Getting an injury can really stop your fitness routine in its tracks. Here’s how to avoid it… and some tips for making a quick recovery if you do hurt yourself.
If you’ve settled into a fitness routine, the last thing you need is having your plans scuppered by an injury. But there’s lots of action you can take to avoid one.
‘One of the best ways to prevent exercise-related injuries is to make sure you’re using proper form and technique.
This will ensure you’re recruiting all of the right muscle groups for the exercise so that no one part of your body is overcompensating,’ says David Wiener, training specialist at fitness app Freeletics (freeletics.com).
‘Rest days are another way to help prevent injury, giving your body time to recuperate after an intense training session and letting your muscles repair.’
Here we investigate how to prevent and treat some common complaints as well as looking at what exercise you can do when injured – but of course if you’re worried you should first visit your GP or a physiotherapist.
As many runners will know, pounding the pavement can lead to serious foot pain – in particular the dreaded plantar fasciitis, or heel pain, which is thought to affect 10 per cent of us at some point.
‘High impact exercises can create forces which are up to 20 times your weight, and just a couple of places you will feel these are your feet and your knees,’ says David. ‘Activities such as running, aerobics or tennis where you’re bouncing around on hard surfaces can cause foot pain.’
The main way to avoid developing plantar fasciitis is to have your gait analysed at a sports shop (many offer this for free) to help you buy suitable trainers. It’s also worth building up your mileage slowly – the couch to 5K app is a great resource to stop newbies from getting carried away.
People are somewhat divided on treatments for plantar fasciitis – many swear by rolling the foot with a golf ball or a frozen water bottle. Some physios recommend heel raises as a way to stretch the fascia muscle and build calf strength too.
Try one-legged calf raises on a step, with your heels hanging over the end – around 30 each side per day.
In the meantime, soothe aching feet with a pair of Oofos Ooriginal flip-flops (oofos.co.uk), which use special technology to cradle your arches, and are seriously comfortable.
Strive Footwear also does arch-supporting shoes that help some people with plantar fasciitis, yet there’s no compromise on style. We love the Milan loafers in Anthracite (strivefootwear.com).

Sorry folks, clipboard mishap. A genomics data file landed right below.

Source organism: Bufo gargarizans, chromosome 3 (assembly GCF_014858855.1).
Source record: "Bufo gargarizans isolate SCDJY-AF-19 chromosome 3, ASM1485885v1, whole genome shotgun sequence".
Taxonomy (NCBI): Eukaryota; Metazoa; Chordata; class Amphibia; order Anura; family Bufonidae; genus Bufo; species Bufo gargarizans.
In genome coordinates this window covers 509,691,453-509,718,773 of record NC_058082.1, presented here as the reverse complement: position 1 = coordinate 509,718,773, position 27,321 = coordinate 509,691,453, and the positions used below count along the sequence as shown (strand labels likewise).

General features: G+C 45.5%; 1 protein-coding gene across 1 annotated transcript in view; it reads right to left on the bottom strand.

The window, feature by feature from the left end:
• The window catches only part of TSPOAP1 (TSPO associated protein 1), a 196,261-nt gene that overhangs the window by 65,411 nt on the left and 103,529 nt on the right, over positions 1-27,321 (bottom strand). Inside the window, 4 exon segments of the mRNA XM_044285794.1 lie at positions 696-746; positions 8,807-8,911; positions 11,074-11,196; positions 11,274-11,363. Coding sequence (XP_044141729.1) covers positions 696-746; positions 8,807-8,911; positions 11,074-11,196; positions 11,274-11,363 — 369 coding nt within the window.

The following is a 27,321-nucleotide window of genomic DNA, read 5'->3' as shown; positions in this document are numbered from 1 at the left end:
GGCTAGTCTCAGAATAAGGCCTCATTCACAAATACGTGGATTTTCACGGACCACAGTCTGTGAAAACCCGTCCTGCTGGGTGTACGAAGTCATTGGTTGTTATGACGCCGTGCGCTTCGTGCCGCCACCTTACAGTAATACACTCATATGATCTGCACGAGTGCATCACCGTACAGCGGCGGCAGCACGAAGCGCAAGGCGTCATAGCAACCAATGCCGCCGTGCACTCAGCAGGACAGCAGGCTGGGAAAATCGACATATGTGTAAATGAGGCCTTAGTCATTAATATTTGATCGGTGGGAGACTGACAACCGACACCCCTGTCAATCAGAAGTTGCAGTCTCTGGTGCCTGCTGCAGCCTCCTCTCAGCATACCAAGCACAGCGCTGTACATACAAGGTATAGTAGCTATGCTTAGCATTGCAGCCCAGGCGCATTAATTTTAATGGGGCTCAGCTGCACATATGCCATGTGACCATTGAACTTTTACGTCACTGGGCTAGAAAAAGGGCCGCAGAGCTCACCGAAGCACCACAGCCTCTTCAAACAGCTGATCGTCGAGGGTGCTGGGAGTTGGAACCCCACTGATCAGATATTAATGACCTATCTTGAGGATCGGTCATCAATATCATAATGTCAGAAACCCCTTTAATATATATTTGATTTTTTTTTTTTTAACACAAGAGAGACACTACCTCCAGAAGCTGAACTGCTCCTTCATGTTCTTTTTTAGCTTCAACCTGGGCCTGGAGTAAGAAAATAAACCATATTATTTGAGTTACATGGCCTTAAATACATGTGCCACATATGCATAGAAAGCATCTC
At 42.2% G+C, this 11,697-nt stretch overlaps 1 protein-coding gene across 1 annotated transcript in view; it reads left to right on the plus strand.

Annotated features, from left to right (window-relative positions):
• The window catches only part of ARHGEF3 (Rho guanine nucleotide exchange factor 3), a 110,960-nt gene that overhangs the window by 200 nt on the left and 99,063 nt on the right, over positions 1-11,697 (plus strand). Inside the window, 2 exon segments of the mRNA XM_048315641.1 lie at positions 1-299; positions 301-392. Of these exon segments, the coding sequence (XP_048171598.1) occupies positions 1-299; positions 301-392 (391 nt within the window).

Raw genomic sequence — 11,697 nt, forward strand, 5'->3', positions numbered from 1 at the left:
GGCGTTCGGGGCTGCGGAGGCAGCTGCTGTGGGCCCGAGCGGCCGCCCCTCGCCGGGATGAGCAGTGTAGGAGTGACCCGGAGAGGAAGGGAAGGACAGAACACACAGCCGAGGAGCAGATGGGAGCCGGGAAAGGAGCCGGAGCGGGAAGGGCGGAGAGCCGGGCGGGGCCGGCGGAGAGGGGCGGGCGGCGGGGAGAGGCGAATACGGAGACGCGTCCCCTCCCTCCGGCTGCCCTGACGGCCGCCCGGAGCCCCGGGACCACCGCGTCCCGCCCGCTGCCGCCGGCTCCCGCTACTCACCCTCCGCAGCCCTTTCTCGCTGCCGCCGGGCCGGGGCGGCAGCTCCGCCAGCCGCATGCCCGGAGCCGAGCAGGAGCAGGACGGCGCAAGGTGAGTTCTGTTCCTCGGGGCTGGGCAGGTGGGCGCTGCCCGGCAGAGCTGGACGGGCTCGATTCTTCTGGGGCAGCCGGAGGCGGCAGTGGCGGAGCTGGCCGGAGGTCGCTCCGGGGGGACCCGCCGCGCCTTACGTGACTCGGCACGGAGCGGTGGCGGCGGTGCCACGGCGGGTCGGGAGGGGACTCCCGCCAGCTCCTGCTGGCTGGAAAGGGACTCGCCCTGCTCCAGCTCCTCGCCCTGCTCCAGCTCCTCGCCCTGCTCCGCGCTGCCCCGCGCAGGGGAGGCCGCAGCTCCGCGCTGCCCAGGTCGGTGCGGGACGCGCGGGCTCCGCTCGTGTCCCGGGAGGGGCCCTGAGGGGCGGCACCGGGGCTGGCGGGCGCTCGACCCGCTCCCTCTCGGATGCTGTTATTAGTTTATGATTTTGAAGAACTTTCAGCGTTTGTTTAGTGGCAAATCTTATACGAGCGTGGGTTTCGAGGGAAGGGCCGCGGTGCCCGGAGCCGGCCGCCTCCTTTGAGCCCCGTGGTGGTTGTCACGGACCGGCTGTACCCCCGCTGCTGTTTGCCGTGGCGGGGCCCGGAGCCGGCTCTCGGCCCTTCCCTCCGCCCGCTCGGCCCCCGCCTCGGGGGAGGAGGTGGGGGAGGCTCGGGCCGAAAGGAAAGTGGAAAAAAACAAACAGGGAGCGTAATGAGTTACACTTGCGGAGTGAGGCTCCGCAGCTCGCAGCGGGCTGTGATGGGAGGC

‘If you suffer from a foot injury, swimming is a good option as its non-weight bearing and low impact,’ says David. ‘You can also modify many moves to make sure you’re evenly balancing your weight (speak to a physio or personal trainer) but if pain persists it’s advisable to stick to non-weight bearing activities such as cycling or rowing.’
Knee injuries are particularly common in people who do high intensity exercises. Loui Fazakerley, a personal trainer at Third Space London, recommends strengthening your glutes. ‘This will generally help to stabilise the knee joint and reduce the risk of injury. Try side lying clams,’ he says. Lie down on your side, feet and hips stacked, legs bent at 90 degrees and head supported by your lower arm. Keeping your abs engaged and feet together, raise your top knee as far as possible without rotating your hip. Hold for a second, squeezing your glutes, then lower and repeat 20 times on each side.
Firstly, if you can afford it, get yourself to a physiotherapist. A US study found that physio can be as effective as surgery for knee injuries. In the meantime, pop on Boots Advanced Adjustable Knee Support (boots.com) which supports without restricting your movements.
Keep things low-impact to avoid putting more strain on your knees. ‘Movement incorporating jumping is not recommended if you have knee problems. Walking can be a good option as it’s lower impact than running or jogging,’ says David.
Lower back injuries are often caused by a weak core. ‘If your core is weak, in a move like the sit up, your lower back will be doing the majority of the work, which could harm your back,’ says David. ‘Dynamic exercises such as burpees could also result in your lower back compensating for weaker muscle groups.’
But back injuries don’t always begin in the gym. ‘Spending long periods of time sitting down with bad posture can also be a major reason too. So have an awareness of your posture and try to improve your seating arrangements both at home and at work,’ says Loui.
If you’re left feeling tender after a workout, try Deep Freeze Pain Relief Cold Spray (£4, deepfreeze.co.uk) to calm injuries.
It’s great for sprains, sore muscles and joint pain. ‘Gentle knee-to-chest stretches on the floor or
a yoga mat can also help to elongate the lower back, relieving tension,’ says David.
Yoga and Pilates are great to help you relieve tension in a stiff back as well as strengthening your core to avoid repeat injuries. ‘Strengthen your core with floor-based exercises like front planks, side planks and glute bridges to help strengthen the muscles of the lumbo pelvic hip complex (the core) which are responsible for stabilising the spine,’ says Loui.